- From left: Clare Mahoney, Jenny Berger, Gregory Jon Phelps, Catherine Doherty and Jeffrey Todd Parrott
In a murder mystery, characters must assess each other with the right balance of suspicion and trust. So do audience members trying to solve the puzzle of Agatha Christie's The Mousetrap, a play that sets viewers hunting for both the murderer and the next victim. The Saint Michael's Playhouse production burnishes the dry British humor with arch performances and gives the crowd-pleaser a grand setting.
The Mousetrap opened in London's West End in 1952 and is still running, after some 27,000 shows. Its longevity may be a bigger draw than its theatrical merits, but it remains a clever mystery. With a lavish set, the St. Mike's production plants viewers squarely in 1950s Britain and preserves the script's mannered style in performance. Christie's meticulous construction survives all tests of logic, though her character tropes now read as a bit stilted.
Giles and Mollie Ralston (Gregory Jon Phelps, Clare Mahoney) are about to welcome the first customers to their guesthouse, a venture launched in a stately manor. They've picked a tough time to learn the ropes of innkeeping. After the guests arrive, a snowstorm brings travel to a standstill, even as Scotland Yard detectives continue to look for the murderer of a London woman. As a radio announcer describes the suspect's clothes, we watch Mollie pick up her husband's garments, each one a match for the police report.
But that's the last clue a review should give. The entertainment of the play is matching wits with Detective Sergeant Trotter (Jeffrey Todd Parrott), who skis up to the manor during the snowstorm to interview the Ralstons and their five guests. You can take it on faith the murderer is among them, and Trotter warns that the murderer's reference to "Three Blind Mice" suggests he or she has two more targets in mind.
The house is filled with hiding places and passages, but a spirit of British calm keeps nerves from fraying. Each of the eight people does something dreadfully suspicious, and something else serenely innocent. The audience's assignment is to be quick to judge and smart to reconsider.
Young Christopher Wren (Brett Figel) claims to be studying architecture, his namesake's subject, but he'd rather let loose his sharp tongue than give a straight answer to any question about his background.
Mrs. Boyle (Catherine Doherty) lives to scold. She finds the guesthouse sorely lacking in staff and amenities, and her displeasure earns her no friends. Could the cold heart that harrumphs so ceaselessly be colder still?
Major Metcalf (Kenneth Kimmins) is a brusque, graying eminence accustomed to being obeyed. For a war veteran seeking relaxation, he has a surprising curiosity about the house and its residents.
Miss Casewell (Jenny Berger) arrives wrapped in a trench coat with a hat pulled down over her eyes. She does a lot of silent brooding by the fire, but she also kicks up her heels to dance to the radio's popular music, driving Mrs. Boyle to distraction.
Mr. Paravicini (Bill Carmichael) comes in from the storm without a reservation. What he does have is an accent and a mustache that seem fake. He clutches a small bag that contains "everything I need" — a remark hinting at either how well he can improvise or how ominous he may be.
Most exchanges between the characters take place with a little disdain dripping off the ostensibly cordial remarks. Since the characters are sketched with the most superficial of features and the language is filled with clipped Britishisms, the performances have an artificial quality. Everyone is acting. And that's the point — we're watching people in some aspect of disguise.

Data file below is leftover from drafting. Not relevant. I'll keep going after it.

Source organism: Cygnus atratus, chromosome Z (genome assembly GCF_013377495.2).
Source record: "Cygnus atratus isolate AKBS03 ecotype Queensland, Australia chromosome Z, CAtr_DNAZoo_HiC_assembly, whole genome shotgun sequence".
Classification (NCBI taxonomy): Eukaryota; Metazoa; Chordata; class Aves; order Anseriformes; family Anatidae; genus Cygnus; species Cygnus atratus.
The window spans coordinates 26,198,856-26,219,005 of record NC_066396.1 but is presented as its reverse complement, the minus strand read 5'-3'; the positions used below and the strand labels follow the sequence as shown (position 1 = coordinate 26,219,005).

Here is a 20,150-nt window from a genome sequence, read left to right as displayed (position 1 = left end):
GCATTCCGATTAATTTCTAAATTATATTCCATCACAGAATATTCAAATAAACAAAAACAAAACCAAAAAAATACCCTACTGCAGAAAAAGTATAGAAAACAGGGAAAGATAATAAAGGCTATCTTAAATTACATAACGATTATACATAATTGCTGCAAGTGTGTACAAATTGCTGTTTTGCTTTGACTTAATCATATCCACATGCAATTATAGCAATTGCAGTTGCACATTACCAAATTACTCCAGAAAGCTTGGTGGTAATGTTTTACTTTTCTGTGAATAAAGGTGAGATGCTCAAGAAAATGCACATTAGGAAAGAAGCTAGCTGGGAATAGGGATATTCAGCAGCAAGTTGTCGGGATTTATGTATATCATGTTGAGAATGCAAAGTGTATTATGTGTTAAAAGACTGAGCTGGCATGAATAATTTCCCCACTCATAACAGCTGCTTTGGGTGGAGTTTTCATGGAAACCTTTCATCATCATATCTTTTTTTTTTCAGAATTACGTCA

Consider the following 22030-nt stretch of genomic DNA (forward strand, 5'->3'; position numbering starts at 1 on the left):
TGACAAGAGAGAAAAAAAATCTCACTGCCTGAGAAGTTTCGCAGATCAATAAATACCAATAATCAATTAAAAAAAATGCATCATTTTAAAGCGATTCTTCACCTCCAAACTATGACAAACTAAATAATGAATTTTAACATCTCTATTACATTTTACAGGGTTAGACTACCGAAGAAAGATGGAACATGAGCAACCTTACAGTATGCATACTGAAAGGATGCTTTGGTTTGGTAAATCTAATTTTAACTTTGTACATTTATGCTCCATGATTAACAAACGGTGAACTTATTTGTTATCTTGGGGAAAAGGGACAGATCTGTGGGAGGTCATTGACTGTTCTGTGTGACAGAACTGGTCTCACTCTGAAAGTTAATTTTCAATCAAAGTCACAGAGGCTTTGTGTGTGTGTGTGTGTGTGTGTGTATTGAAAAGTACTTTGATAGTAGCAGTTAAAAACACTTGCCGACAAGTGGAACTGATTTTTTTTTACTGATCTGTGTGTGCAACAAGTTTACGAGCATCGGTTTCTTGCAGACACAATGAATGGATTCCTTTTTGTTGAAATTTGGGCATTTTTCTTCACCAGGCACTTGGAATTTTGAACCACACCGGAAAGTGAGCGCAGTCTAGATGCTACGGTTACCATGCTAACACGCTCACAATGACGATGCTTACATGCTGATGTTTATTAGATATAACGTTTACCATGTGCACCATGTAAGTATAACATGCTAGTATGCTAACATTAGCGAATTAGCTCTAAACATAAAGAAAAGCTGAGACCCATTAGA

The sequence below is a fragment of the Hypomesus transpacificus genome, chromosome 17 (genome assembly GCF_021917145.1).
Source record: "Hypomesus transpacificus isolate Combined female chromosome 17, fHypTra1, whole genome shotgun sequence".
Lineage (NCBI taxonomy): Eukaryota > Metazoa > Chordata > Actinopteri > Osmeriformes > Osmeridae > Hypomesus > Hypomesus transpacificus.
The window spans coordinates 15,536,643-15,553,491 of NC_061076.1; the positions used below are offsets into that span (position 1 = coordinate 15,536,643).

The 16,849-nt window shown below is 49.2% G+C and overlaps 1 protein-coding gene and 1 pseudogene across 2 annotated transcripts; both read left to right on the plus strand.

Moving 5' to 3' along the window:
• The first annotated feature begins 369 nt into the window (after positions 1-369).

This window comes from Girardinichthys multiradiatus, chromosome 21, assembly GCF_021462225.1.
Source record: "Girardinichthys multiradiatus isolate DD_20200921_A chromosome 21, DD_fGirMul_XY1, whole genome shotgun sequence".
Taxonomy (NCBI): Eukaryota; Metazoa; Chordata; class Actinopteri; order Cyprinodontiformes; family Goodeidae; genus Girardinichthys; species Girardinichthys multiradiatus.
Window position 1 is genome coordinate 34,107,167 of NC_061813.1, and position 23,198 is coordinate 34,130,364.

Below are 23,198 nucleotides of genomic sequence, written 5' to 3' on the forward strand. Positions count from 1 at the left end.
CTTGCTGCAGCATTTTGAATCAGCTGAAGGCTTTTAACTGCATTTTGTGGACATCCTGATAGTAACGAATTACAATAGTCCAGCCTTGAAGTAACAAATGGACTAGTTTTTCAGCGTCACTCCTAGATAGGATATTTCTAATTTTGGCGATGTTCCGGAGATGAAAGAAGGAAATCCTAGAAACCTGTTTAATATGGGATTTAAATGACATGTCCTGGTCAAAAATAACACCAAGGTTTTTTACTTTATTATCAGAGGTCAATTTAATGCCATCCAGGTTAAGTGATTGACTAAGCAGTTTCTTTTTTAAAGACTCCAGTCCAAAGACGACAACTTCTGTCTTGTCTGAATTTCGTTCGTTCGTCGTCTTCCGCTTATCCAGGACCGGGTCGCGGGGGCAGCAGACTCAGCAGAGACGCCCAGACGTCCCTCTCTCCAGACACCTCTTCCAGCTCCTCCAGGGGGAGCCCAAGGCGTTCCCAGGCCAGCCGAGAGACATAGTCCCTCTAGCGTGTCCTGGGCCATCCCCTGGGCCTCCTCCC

Director Sarah Carleton uses the wide stage to place these suspects before us in quiet tableaux. She lets a very formal stillness fall in the room, especially when the exposition must be parceled out. Compared to contemporary comedies, The Mousetrap lumbers to get its story told. But for devotees of whodunits, it offers plenty of blind alleys and a solid surprise.
Bringing a mystery story to life onstage is a tough trick, even for a master plotter like Christie. There's little time for viewers to reflect and connect the dots, so the playwright paints with a broad brush; in turn, Carleton draws intentionally affected performances from the actors. This approach makes the characters easy to examine dispassionately, keeping them mere pieces in a puzzle. The script gives only Wren a little wiggle room for charm — and Figel makes the most of it — but the rest stay stuck in formality.
Tim Case's set transports viewers to a Tudor Revival manor house, complete with flickering fireplace and stately iron chandelier with appropriate faux medieval overtones. The lighting design by Annemarie Duggan uses wall sconces and table fixtures to imply the source of light — and to plunge the stage in darkness when something's afoot. Karen Gilmer's costume design sweeps us back to 1950s Britain, with plaids and pinks for younger characters, thick sweaters and tweeds for older ones, and a lot of buttoned suit pockets for the detective.
Scenes with two or three characters throw off bright sparks, but the grand set pieces in which the detective trundles out explanations tend to bog down. Given little movement to punctuate these arias of alibi and interrogation, speech alone is left to signal what's at stake. Here, Christie does not dazzle. Nor does she mean to. The Mousetrap is a riddle to solve, limited to caricatures. Indeed, the grim rationale for the murder has so little psychological tang in the telling that this revenge plot is served far too cold.
But, again, that's not the point. Every mystery turns on how little one can know about other people. In this production, the characters are stretched tight with archness, hard to believe and a little too hard to care for, but just right for an armchair detective to assess.